- Content Optimization: In this phase, content is reviewed and optimized specifically for organic search ranking. This includes making sure you have keywords in the title; that images have been alt-tagged for search; that social media posts are making the most of trends on those channels’ and more. You might have some team members working on this phase at the same time the content is being created.
- Content Distribution: The completed and approved content is distributed according to your strategy. This might mean sending it out in an email blast or newsletter, doing a paid boost on social media, arranging for third-party placement in a magazine or publication, publishing a webinar—or all of the above!
- Content Reporting and Analysis: Once the content has gone live, the final phase involves tracking and understanding how audiences are responding to it. Then, the cycle starts over as the data helps you understand how to revise existing content or audience reactions inspire new topics.
These five stages describe a universal content marketing strategy template any business or organization can use. Not only will this approach allow you to plan content in advance, but you’ll also develop a process for content creation and promotion, as well as strategic distribution and analytical follow-up.
No matter how you define each stage for yourself, the process will help you create a winning strategy.
How Do You Write a Content Plan?
This template might be useful to define the process of executing your content marketing strategy, but what about writing the content plan itself? Here is everything you should include in the written documentation of your plan to execute the content marketing strategy across the five stages:
- Clearly articulated content marketing goals.
- Summary of key characteristics about your audiences.
- Preliminary list of keywords you are targeting with this campaign or set of content topics.
- Gaps or flex points for current events and news to inspire new content you can’t foresee right now.
- List your topics with a summary of key points or value propositions to include.
- Define the format of each piece of content.
- Who is responsible for creating the content?
- Break out the specific keywords from your list to define how each individual piece should be optimized.
- Make a list of hidden SEO opportunities like image filenames, alt text, and metadata to make sure the team doesn’t miss any chances.
- Who is responsible for optimizing the content?
- Determine and list the social media channels and other platforms where content will be distributed and promoted.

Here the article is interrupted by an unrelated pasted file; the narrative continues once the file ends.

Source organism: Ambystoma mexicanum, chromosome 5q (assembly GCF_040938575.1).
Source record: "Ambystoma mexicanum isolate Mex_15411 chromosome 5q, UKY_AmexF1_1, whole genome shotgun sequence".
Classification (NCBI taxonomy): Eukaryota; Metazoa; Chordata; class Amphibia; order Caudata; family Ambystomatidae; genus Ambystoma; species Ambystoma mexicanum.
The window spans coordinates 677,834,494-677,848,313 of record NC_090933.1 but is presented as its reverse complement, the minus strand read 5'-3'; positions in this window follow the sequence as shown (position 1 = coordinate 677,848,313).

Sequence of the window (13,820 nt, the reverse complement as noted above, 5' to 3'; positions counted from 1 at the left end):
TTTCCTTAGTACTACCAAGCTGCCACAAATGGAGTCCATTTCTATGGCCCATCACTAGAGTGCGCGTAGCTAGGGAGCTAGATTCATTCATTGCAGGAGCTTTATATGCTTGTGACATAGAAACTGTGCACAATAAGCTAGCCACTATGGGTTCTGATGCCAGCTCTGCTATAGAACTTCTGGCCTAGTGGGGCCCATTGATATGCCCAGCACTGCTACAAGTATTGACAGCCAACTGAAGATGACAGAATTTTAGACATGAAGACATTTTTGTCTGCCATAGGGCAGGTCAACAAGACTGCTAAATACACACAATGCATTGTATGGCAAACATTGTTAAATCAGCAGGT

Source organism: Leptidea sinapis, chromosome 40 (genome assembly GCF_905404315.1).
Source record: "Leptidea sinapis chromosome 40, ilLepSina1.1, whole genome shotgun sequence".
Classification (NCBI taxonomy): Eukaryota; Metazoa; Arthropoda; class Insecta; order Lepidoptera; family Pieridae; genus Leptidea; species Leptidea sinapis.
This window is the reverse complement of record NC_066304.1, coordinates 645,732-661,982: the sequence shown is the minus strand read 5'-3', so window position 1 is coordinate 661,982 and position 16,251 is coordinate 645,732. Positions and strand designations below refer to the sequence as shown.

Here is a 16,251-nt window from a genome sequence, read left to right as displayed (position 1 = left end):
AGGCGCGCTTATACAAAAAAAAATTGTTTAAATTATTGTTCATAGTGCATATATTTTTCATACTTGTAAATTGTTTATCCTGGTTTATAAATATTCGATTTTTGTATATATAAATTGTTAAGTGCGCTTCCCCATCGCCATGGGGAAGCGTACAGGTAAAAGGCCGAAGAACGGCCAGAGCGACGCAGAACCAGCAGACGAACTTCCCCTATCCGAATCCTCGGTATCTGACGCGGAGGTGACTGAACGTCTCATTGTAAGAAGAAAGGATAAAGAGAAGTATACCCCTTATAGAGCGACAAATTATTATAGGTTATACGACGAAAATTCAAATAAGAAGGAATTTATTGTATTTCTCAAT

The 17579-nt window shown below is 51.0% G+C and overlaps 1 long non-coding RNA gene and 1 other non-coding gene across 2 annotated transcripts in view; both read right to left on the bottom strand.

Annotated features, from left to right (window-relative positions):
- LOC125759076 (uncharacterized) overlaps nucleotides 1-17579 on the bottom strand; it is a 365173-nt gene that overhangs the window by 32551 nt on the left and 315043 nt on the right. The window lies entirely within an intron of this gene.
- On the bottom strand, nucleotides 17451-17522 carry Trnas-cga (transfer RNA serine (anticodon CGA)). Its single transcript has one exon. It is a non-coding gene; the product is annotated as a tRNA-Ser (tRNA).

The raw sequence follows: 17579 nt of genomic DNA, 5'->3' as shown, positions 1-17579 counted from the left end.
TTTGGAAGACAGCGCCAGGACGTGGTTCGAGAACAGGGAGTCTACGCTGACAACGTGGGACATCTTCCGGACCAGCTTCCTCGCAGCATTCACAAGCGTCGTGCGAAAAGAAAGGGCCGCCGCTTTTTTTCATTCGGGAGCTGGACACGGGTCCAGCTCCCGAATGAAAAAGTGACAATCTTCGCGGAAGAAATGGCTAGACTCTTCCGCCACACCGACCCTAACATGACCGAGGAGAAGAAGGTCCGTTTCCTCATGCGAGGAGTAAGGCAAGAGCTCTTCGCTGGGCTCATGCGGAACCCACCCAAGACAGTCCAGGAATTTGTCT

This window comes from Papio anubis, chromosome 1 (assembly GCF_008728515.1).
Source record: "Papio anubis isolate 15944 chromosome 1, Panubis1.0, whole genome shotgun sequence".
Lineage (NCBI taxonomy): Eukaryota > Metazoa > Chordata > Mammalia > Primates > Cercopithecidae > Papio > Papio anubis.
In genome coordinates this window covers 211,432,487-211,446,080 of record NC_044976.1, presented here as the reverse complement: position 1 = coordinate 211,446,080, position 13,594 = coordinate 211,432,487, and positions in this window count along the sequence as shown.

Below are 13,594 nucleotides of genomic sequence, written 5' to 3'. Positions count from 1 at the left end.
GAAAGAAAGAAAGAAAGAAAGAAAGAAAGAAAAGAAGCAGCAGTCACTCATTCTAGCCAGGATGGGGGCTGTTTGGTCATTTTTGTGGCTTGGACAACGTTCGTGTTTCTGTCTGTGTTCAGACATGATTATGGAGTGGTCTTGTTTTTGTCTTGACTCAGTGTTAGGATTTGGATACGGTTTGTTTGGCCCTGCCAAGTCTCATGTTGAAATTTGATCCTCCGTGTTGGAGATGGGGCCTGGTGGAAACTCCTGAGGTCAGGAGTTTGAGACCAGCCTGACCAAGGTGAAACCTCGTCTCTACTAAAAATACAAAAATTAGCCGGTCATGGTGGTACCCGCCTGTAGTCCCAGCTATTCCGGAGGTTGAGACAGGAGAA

- Create a calendar or other schedule to establish deadlines when each piece will be ready for distribution.
- Who is responsible for distribution of the content and monitoring social media?
Content Reporting and Analysis:
- Define the analytics that will prove whether each piece is a success, like time on page, shares, conversions, or whatever meets the demands of your goals and strategy.
- Define when you will gather data and which tools you will use to track performance.
- Who is responsible for collecting and analyzing marketing performance data?
If you still want more direction, we have created a content marketing strategy template and PDF that might help you with planning and execution.
Tools for an Easy, Data-Driven Content Marketing Strategy
Like any solid plan, the content marketing strategy you develop must be grounded in facts and reality, especially the truth of your market position and needs of your ideal customers. By constantly keeping the perspective of your audience in mind, you can work backwards from your goals to understand how the right content will help you achieve them. But with the fast pace of news and trends today, how can marketers be sure they really have a handle on the current, real-time needs and interests of their audiences?
The answer is DemandJump. Our platform leverages customer behavior insights using machine learning to provide you with a real-time perspective on the most popular search terms and topics of interest. We even draw in data from competitors and other sources to show you where your content is performing well, and what new content topics could help you capture even more of the market share. We even break down insights by phases of consumer interest so you can tell what each audience is looking for as they become aware of your brand, what kind of research they are doing, and what questions they are asking just before making a buying decision.
With the actionable insights provided by our platform, creating your content strategy and determining the topics to support your plan is no longer guesswork, but on-demand science. Creating a data-driven content marketing strategy has never been easier or more effective than with DemandJump. We invite you to register for a seven-day free trial and try out the platform for yourself.